‘Language of innovation’ wraps fossil fuel subsidies

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Joseph Brookes

Australian governments are wrapping hundreds of millions of dollars worth of fossil fuel industry subsidies in “the language of innovation”, according to new analysis.

The Australia Institute analysed Federal and state government assistance to fossil fuel producers and major users over the last financial year, finding they received $10.3 billion worth of spending and tax breaks.

More than three quarters comes from the federal government, mostly through its Fuel Tax Credit Scheme. The remainder largely comes from the Queensland government and its support of the coal and gas industries.

The report questions the value of the concessions and the increasing investments in non-renewables like gas and controversial technologies like carbon capture storage. Both are popular with the coalition government and often spruiked as emissions lowering initiatives at the bleeding edge of energy technology.

Minister for Energy and Emissions Reduction Angus Taylor insists Australia will lower emissions with technology innovation but has downplayed the role of renewables.

The research highlights the recent $1 billion partnership between the South Australian and Commonwealth government, which focused on gas, hydrogen and carbon capture storage, as a worrying example of the trend towards dressing up subsidy announcements that may otherwise be unpopular with voters.

“It seems that governments and industry no longer feign ignorance of fossil fuel subsidies,” the report concluded.

“Instead, they publicise them, wrapping them in the language of ‘innovation’ and pie-in-the-sky promises of ‘clean coal’ and magical technologies that will absolutely work…one day.”

According to the report, several federal government energy projects also take a “technology neutral” approach to how funding is administered, allowing fossil fuel companies to receive public funding through schemes promoted as driving down power prices and emissions with new innovative technologies.

“A few years ago such [fossil fuel] subsidies would have been announced quietly, but now they’re central to government policy,” Australia Institute research director Rod Campbell, who co-authored the report, said.

“Australia is increasing fossil fuel subsides, while the Biden administration is committing to phase them out. Yet again, Australian governments are going against the tide of global trends and good climate policy.”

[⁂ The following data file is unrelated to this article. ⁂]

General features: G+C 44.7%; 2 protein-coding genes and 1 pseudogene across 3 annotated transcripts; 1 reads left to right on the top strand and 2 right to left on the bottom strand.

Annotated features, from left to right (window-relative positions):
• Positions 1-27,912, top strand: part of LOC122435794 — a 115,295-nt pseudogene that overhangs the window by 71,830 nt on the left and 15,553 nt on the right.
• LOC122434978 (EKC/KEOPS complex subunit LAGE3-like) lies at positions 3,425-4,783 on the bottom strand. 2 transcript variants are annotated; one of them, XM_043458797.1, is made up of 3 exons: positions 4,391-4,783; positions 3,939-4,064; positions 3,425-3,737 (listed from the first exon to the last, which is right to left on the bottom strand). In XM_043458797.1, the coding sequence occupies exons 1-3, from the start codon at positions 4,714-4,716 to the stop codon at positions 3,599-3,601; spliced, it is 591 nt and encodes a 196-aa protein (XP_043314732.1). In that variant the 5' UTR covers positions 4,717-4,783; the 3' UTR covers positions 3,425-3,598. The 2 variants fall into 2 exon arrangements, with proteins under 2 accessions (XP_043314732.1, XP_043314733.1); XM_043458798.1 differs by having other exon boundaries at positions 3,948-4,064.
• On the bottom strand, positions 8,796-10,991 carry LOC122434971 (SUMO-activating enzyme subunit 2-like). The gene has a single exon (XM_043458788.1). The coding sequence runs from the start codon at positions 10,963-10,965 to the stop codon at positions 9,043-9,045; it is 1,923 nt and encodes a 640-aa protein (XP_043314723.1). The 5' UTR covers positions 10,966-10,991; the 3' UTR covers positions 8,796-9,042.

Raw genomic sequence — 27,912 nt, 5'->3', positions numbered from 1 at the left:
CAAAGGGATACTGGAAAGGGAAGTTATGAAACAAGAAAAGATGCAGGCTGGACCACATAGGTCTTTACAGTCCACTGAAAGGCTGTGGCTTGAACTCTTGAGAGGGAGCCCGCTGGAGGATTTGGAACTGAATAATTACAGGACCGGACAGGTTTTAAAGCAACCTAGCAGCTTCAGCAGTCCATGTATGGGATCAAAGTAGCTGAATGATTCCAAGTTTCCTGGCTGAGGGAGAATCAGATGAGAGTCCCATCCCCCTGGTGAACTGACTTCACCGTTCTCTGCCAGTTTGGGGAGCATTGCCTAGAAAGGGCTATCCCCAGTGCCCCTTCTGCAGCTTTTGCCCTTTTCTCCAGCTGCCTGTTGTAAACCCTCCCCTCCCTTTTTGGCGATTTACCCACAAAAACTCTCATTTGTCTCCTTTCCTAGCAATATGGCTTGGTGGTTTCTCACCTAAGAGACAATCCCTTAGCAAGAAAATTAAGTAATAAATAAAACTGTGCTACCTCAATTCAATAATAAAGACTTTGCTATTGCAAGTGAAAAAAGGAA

At the state level, the fossil fuel industry receives more than $1 billion in subsidies each year, mostly through Queensland government spending measures, according to the research.

The state subsidies are also often announced as part of or supporting “green” or “clean” technologies but can end up supporting fossil fuel companies and high emission technology.

The report identifies South Australian Premier Steven Marshall’s announcement last year to invest $37 million to upgrade a Point Bonython jetty to support the states emerging green hydrogen industry.

“However, according to a budget statement, the $37 million earmarked for investment was in fact ‘to carry out critical maintenance works on the jetty to ensure the ongoing use of the port for oil and gas exports’,” the Australia Institute report said.

The South Australian government has also funded an energy and mining innovation hub connecting fossil fuel giants with smaller stakeholder. The Australia Institute considers the $1.8 million in state funding for the hub to be a fossil fuel subsidy.

In New South Wales, the government’s advisory group Coal Innovation NSW is also a way of subsidising the fossil fuel industry, according to the report. It was set up in 2008 and allocated $100 million in funding to research, develop and demonstrate low emission coal technologies.

“This research and development is funded by a government body because the NSW Government considers there is currently not a ‘socially optimal’ amount of private investment in this area,” the Australia Institute report said.

“Despite being publicly funded, reports on the various projects backed by the fund are not all publicly available, and those that are can be of low quality.”

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